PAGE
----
Works have recently been completed on the international BMX Race track, a 400 m supercross track built to the standards of the Organising Committee for the Olympic Games. Compiègne also hosted the General Assembly of the Association Internationale des Organisateurs de Courses Cyclistes (AIOCC), whose President is Christian Prudhomme, in the presence of the UCI President, David Lappartient. The Sports Department of the Compiègne Region Conurbation will again organise the Salon de Paris–Roubaix during the team presentation on Saturday to be as close to the riders as possible. The event will lure to its stands bargain hunters in love with cycling. Educational institutions at the cutting edge of research.
Compiègne is home to a real higher learning hub, with about 3,500 students. The University of Technology of Compiègne (UTC), recognised as the top post-baccalaureate general engineering school (2018–2019 Eduniversal Ranking), and the Higher School of Organic and Mineral Chemistry (ESCOM) make Compiègne an attractive place to do business and boost the city's national and international profile. A land of remembrance.
The Internment and Deportation Memorial makes Compiègne a true open-air museum and makes sure these poignant events are never forgotten. Visitors can explore the living reality of history to gain a better understanding of these dark years and vigorously say "never again".
Monuments such as the Abbey of Saint Cornelius, the churches of Saint James and Saint Anthony, the King's Great Stables and the Gothic-style City Hall hark back to the rich past of the city. Ever since the Merovingian era, numerous sovereigns who wanted to hunt in Compiègne have had residences built here. Louis XV, Napoleon and Napoleon III were the driving forces behind what is now known as the Château de Compiègne. The Armistice that ended World War I was signed in a clearing in the north of Compiègne.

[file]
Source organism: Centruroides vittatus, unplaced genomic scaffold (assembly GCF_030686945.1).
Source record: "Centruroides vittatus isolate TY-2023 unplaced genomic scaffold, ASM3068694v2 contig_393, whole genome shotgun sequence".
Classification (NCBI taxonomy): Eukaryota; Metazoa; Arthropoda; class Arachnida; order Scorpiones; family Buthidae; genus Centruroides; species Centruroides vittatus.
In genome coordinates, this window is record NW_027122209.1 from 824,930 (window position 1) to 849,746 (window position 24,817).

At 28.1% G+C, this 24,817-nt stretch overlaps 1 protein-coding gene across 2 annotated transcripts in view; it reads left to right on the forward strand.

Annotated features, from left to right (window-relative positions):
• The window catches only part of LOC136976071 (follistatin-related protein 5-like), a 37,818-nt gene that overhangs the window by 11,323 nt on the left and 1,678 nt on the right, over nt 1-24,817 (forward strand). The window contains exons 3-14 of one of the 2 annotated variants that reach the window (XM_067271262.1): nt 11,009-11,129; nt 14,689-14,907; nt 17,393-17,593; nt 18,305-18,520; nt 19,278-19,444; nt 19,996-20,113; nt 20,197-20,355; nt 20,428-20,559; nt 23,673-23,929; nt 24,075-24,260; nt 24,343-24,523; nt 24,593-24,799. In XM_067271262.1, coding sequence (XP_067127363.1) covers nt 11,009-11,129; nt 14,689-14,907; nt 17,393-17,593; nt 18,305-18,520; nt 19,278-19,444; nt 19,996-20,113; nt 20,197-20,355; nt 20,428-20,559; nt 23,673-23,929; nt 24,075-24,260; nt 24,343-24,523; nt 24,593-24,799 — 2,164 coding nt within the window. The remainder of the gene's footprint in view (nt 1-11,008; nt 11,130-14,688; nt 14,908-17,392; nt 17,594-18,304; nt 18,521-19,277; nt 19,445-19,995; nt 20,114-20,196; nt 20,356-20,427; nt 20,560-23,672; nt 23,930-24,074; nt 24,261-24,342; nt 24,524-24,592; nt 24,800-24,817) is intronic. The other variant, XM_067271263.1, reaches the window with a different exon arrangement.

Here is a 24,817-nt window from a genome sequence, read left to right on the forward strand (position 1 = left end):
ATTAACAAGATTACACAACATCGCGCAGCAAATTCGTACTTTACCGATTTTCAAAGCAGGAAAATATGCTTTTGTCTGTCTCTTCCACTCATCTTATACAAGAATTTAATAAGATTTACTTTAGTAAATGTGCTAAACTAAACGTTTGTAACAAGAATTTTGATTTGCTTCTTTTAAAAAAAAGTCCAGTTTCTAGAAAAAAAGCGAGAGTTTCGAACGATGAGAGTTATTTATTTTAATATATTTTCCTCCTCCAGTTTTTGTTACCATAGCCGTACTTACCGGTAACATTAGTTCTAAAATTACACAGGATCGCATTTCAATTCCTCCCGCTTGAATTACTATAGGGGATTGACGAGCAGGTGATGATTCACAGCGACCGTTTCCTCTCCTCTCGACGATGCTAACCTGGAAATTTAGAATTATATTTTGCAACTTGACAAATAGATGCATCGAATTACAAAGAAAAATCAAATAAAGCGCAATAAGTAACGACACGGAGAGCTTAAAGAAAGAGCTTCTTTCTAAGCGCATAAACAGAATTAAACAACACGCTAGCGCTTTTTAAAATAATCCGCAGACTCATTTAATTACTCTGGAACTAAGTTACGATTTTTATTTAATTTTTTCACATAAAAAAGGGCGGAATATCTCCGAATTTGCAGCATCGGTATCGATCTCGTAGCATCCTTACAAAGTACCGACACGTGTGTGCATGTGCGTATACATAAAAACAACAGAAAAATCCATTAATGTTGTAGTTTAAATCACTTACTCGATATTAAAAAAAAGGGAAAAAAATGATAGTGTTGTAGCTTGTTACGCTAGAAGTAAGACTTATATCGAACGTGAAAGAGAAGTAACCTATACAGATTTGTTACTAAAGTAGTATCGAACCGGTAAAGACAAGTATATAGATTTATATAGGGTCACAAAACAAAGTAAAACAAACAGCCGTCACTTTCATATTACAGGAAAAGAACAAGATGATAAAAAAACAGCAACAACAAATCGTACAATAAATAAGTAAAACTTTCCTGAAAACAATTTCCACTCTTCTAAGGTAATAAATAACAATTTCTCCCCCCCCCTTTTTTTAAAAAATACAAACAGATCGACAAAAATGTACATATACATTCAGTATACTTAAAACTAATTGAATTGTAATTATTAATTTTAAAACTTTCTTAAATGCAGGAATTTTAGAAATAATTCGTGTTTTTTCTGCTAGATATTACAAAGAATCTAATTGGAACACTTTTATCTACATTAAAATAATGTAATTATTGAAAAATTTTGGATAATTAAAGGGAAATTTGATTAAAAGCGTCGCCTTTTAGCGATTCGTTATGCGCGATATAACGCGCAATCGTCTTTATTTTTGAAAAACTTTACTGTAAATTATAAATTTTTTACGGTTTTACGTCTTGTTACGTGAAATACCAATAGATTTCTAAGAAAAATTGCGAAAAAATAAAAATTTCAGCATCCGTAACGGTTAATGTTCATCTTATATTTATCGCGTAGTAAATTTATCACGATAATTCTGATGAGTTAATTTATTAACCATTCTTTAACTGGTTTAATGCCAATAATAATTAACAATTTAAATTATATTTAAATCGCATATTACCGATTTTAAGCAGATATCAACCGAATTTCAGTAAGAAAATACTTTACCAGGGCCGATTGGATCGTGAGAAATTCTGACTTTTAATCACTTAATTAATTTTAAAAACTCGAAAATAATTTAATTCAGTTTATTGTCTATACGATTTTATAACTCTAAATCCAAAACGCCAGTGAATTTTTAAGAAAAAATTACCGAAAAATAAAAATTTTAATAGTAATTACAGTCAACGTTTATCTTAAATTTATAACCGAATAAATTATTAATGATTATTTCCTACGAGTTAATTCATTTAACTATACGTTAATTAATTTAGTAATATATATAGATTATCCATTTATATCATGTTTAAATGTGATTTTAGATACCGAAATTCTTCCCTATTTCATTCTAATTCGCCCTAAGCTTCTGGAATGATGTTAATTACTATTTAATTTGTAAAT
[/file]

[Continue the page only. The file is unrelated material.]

1) Diversion for sector no. 29 (Troisvilles) Take sector no. 29 for 900 m, turn left onto D643 (km 97.2) until Inchy and then take D134. Merge back onto the course at km 99.
2) Diversion for sectors no. 28 and 27 (Viesly) Just before sector no. 28, turn right (km 102,5) and then left (D134). Merge back onto the course at km 109.2 (Fontaine au Tertre).
3) Diversion for sector no. 26 (Solesmes) In Solesmes (km 114.1), follow D958 in the direction of Valenciennes. Merge back onto the course at km 123.1 (Vendegies-sur-Écaillon).
4) Diversion for sectors no. 24, 23, 22 and 21 (Verchain-Maugré) In Verchain-Maugré (km 125.5), follow D40A in the direction of Denain. Merge back onto the course at km 144.9 (Thiant).
5) Diversion for sector no. 20 (Haveluy) In Haveluy (km 152.6), follow D40 and drive through Wallers. Merge back onto the course at the entrance to cobbled sector no. 18 at km 166,9.
6) Diversion for sector no. 17 (Hornaing) In Hornaing (km 173,3), continue on D81 towards Wandignies-Hamage and merge back onto the course at km 178.7.
7) Diversion for sector no. 13 (Orchies) At the exit from Orchies (km 195.7), continue on D938, drive over A23 and turn right onto D549. Merge back onto the course at km 200.6 (Auchy-lez-Orchies).
8) Diversion for sectors no. 11 and 10 (Mons-en-Pévèle) Right before cobbled sector no. 11 (km 208), continue straight ahead on D917 until Pont-à-Marcq. Merge back onto the course at km 215.9 (Pont-à-Marcq).
9) Diversion for sectors no. 7, 6, 5 and 4 (Cysoing) In Cysoing (km 229.1), go straight ahead at the traffic light and follow D90. Merge back onto the course at km 241.5 (Carrefour de l'Arbre).